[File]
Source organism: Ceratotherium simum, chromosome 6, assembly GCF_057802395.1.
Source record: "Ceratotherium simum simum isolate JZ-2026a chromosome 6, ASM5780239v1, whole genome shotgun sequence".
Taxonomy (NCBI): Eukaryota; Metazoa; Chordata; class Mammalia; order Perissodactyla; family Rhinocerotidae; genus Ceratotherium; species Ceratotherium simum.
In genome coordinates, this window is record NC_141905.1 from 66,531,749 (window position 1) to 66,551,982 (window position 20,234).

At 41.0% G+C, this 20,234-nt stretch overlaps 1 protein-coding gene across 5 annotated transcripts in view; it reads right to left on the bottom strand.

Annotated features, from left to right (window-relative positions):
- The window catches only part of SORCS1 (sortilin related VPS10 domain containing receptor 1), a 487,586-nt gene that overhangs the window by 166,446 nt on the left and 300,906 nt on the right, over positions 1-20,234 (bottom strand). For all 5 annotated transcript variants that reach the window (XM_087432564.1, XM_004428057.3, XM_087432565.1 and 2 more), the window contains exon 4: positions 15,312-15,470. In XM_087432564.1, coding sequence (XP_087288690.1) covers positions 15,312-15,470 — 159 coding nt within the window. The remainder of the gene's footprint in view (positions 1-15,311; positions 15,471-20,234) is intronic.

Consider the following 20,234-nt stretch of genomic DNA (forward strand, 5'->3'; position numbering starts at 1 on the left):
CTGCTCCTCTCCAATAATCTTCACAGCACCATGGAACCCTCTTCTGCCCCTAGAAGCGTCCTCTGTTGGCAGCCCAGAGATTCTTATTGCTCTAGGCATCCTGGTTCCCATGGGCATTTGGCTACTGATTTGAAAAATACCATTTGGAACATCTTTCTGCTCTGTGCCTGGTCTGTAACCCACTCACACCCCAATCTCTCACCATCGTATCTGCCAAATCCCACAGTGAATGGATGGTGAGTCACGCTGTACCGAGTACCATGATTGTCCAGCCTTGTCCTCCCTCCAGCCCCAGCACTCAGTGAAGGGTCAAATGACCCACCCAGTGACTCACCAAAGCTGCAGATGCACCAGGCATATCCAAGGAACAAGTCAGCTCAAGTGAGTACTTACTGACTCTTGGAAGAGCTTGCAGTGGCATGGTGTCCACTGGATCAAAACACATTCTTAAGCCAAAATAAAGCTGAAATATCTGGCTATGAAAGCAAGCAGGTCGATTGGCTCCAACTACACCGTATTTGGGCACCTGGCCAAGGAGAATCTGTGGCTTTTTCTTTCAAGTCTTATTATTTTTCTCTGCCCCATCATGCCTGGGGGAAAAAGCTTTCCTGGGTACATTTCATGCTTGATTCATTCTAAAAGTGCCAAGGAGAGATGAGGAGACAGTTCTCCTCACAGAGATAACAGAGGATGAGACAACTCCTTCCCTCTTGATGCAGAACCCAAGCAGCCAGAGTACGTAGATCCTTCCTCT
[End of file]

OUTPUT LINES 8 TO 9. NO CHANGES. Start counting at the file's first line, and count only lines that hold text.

Consider the following 20,234-nt stretch of genomic DNA (forward strand, 5'->3'; position numbering starts at 1 on the left):
CTGCTCCTCTCCAATAATCTTCACAGCACCATGGAACCCTCTTCTGCCCCTAGAAGCGTCCTCTGTTGGCAGCCCAGAGATTCTTATTGCTCTAGGCATCCTGGTTCCCATGGGCATTTGGCTACTGATTTGAAAAATACCATTTGGAACATCTTTCTGCTCTGTGCCTGGTCTGTAACCCACTCACACCCCAATCTCTCACCATCGTATCTGCCAAATCCCACAGTGAATGGATGGTGAGTCACGCTGTACCGAGTACCATGATTGTCCAGCCTTGTCCTCCCTCCAGCCCCAGCACTCAGTGAAGGGTCAAATGACCCACCCAGTGACTCACCAAAGCTGCAGATGCACCAGGCATATCCAAGGAACAAGTCAGCTCAAGTGAGTACTTACTGACTCTTGGAAGAGCTTGCAGTGGCATGGTGTCCACTGGATCAAAACACATTCTTAAGCCAAAATAAAGCTGAAATATCTGGCTATGAAAGCAAGCAGGTCGATTGGCTCCAACTACACCGTATTTGGGCACCTGGCCAAGGAGAATCTGTGGCTTTTTCTTTCAAGTCTTATTATTTTTCTCTGCCCCATCATGCCTGGGGGAAAAAGCTTTCCTGGGTACATTTCATGCTTGATTCATTCTAAAAGTGCCAAGGAGAGATGAGGAGACAGTTCTCCTCACAGAGATAACAGAGGATGAGACAACTCCTTCCCTCTTGATGCAGAACCCAAGCAGCCAGAGTACGTAGATCCTTCCTCT